In essence, it’s akin to setting up a tabs in a local pub. Patrons don’t need to settle up for every pint “on chain”.
Instead, transactions are performed “off chain” between parties in private channels. Only the final tab, the net result, gets settled on the blockchain. This saves both time and energy and prevents the Bitcoin blockchain from getting congested with microtransactions.
Its off-chain nature allows the seamless and near-instant execution of these self-executing contracts, expanding the realm of possibilities for Bitcoin for fast and cheap global payments.
Yet, every silver lining has a cloud, and the Lightning Network is no exception. One concern is that it might unintentionally steer Bitcoin towards a hub-and-spoke model reminiscent of the centralized financial systems Bitcoin sought to upend.
Picture this: larger, more affluent nodes becoming central hubs, forming a nexus of power and influence within the network. The Lightning Network could echo the very structures Bitcoin was conceived to disrupt.
The good news is that bitcoin AND lightning are permissionless. Anyone can make improvements to lightning, and anyone can start their own lightning implementation.
Plus, there are already existing alternative second layers on bitcoin, namely Liquid, and there’s nothing stopping anyone from creating new second layers. In fact, a new layer has already been proposed, called Ark, though it’s still in the initial phases and not even ready for alpha launch.
Lightning may have its issues, but it currently works, and it’s still early days in terms of building second layer transactions on top of bitcoin.
What’s clear, however, is that we don’t need an altcoin for “faster” or “cheaper” bitcoin transactions. They can be built directly onto bitcoin.
Those Bitcoin Genius Ads
James Altucher’s infamous Bitcoin ads. They were everywhere – like Bitcoin-themed graffiti in the urban sprawl of social media.
But behind the eye-catching graphics and high-pitched promises lay a series of controversies that would end up reshaping the Bitcoin advertising landscape.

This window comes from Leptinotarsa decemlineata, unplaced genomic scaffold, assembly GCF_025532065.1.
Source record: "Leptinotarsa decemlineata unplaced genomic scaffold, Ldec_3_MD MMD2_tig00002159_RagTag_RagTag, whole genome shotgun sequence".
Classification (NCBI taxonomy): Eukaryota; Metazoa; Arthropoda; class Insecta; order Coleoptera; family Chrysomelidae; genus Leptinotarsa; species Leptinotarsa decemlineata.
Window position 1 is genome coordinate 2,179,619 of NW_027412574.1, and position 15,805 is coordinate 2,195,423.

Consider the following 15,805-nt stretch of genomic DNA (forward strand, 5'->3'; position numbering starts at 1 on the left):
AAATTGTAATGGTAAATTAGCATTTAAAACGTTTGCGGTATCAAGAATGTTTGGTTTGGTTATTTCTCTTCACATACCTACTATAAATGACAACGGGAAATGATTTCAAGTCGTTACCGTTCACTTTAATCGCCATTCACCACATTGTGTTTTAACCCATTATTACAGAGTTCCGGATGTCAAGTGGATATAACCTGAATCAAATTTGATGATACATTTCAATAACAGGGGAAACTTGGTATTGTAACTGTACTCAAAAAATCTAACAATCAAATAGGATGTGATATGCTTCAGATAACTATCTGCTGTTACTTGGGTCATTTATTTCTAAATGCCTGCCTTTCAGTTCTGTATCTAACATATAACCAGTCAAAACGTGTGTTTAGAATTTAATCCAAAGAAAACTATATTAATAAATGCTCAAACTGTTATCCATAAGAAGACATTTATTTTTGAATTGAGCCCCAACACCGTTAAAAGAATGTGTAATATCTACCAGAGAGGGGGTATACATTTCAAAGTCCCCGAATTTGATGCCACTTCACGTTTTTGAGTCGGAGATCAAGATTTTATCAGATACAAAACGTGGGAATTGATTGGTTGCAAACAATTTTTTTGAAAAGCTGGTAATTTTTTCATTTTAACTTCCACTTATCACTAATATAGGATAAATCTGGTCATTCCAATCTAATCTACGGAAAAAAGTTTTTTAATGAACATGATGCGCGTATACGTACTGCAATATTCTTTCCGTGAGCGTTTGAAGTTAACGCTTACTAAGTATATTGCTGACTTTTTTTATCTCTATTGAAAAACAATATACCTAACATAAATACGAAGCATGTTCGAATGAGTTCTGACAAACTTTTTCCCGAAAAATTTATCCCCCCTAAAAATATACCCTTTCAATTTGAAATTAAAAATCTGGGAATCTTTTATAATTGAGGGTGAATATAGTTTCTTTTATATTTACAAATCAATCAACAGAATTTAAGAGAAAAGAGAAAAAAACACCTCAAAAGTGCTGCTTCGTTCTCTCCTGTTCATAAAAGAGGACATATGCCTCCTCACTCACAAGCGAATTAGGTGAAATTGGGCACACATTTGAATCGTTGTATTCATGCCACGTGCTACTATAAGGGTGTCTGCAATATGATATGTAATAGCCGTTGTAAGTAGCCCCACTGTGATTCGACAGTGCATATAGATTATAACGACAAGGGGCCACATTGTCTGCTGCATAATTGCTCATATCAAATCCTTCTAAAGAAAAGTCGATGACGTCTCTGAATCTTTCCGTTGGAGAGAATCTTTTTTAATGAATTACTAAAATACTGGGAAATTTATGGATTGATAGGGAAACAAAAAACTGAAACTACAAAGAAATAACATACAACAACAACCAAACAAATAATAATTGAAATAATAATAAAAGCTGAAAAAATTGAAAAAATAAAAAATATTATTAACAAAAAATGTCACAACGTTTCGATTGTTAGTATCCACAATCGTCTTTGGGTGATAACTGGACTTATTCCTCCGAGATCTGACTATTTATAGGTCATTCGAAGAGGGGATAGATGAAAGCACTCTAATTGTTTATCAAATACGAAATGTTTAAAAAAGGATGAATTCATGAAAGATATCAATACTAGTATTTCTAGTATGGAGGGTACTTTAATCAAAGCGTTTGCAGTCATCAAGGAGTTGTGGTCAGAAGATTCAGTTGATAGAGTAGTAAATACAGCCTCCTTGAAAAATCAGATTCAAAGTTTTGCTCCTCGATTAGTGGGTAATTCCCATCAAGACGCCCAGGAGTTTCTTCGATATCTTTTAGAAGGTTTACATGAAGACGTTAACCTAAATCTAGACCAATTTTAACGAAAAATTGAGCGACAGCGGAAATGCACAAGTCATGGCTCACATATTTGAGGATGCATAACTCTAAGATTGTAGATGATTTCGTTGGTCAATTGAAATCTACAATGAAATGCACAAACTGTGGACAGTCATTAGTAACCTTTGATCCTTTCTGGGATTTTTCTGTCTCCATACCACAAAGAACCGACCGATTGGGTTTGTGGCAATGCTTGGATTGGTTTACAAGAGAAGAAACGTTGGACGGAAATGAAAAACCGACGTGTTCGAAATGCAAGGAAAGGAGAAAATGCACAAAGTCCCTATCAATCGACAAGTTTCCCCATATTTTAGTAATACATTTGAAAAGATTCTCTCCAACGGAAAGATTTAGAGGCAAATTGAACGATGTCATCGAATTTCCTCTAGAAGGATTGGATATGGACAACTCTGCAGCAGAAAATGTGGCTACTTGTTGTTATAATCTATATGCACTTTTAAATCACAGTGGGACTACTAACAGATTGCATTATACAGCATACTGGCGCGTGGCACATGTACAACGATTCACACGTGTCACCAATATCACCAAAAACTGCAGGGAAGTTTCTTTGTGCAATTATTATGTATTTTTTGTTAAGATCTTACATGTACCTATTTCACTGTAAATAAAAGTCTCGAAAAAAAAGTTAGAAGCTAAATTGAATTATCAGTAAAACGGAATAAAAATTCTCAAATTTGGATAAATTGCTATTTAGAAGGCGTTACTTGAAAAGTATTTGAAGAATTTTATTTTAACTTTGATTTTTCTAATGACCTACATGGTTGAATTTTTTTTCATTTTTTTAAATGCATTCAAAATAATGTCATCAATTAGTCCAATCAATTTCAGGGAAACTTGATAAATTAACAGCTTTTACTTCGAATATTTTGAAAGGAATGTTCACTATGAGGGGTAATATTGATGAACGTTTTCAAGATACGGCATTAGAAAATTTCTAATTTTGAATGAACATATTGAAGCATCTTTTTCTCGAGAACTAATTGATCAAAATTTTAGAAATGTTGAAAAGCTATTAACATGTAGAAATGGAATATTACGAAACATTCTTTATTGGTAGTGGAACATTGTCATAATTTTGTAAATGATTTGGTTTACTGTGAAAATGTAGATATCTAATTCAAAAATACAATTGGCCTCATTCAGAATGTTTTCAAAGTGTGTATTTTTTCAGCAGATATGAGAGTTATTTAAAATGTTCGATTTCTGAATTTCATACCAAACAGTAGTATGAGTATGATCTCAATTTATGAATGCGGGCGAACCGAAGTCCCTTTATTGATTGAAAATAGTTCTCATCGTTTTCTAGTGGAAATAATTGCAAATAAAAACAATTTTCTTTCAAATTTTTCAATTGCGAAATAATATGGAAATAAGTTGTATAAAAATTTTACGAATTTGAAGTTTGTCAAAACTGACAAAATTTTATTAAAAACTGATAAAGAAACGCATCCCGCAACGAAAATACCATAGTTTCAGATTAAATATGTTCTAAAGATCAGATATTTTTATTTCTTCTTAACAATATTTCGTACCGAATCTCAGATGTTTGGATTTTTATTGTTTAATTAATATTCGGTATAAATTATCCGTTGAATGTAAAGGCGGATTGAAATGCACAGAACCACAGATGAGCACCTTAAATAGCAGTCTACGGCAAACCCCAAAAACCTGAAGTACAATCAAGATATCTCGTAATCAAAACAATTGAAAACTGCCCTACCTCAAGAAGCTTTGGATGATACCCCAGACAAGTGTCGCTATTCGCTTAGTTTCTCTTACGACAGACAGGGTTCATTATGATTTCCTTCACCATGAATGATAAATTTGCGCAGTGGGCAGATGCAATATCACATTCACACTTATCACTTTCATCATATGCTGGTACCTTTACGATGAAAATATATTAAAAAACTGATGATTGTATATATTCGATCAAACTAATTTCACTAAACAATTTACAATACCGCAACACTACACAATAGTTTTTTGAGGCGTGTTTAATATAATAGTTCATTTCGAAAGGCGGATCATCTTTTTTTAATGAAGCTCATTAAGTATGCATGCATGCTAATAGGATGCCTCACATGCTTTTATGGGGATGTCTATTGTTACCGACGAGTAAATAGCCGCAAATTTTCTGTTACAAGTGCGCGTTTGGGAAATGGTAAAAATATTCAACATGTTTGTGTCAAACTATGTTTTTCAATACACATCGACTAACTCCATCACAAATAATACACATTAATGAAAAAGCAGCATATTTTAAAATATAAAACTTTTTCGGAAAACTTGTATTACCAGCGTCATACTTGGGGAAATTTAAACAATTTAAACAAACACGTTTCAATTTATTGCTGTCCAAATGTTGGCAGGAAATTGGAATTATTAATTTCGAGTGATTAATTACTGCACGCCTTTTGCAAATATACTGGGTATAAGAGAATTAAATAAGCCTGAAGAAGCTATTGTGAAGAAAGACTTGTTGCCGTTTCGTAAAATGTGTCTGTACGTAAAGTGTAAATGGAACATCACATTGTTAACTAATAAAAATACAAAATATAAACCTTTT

Altucher, ever the maverick, single-handedly spearheaded an aggressive Bitcoin ad campaign. For a time, his face was inescapable. It was as if he’d become the unofficial, self-appointed poster boy of Bitcoin.
A somewhat scruffy yet endearing embodiment of the Bitcoin ethos.
His ads were not just omnipresent; they were bold, making lofty predictions about Bitcoin’s future. They worked so well
Exploiting Bitcoin FOMO
They were designed to sell his newsletters, linked to Agora Financial – a firm with a rather checkered reputation and a penchant for get-rich-quick schemes. This tie-up didn’t sit well with many observers, adding a thick layer of skepticism to the already speculative nature of Bitcoin investments at the time.
Altucher played the FOMO card, and he played it hard. For those blissfully unaware, FOMO (Fear of Missing Out) is the collective malaise of our digital age. It’s that insidious anxiety that keeps you scrolling, clicking, and Altucher hoped – buying. His newsletters and blog posts, jam-packed with Bitcoin information, dangled the carrot of hidden knowledge in front of the masses.
But here’s the kicker: most of this “exclusive” insight was already freely available. It’s like selling tap water in a bottle – genius if you’re the one doing the selling, but not so much if you’re the one buying. And yet, like bottled water, Altucher’s newsletters found their market.
The scheme no doubt filled Altucher’s coffers and kept him firmly in the media’s spotlight. It was an audacious move that ruffled more than a few feathers, sparking a hailstorm of criticism.
So contentious were his marketing tactics that Altucher found himself penning a Facebook manifesto, an essay-length attempt to explain why his ads drew such ire.
Selling Shitty Infoproducts
Altucher belongs to a class of entrepreneurs that include the likes of Tai Lopez (Here in my Garage) and Mike Chang (Trainers hate him). These guys had insanely successful ad campaigns that ultimately delivered nothing to the buyer.
As someone who previously worked extensively in the “scam finding” industry, I ran into products from these guys A LOT, and it’s the same playbook over and over.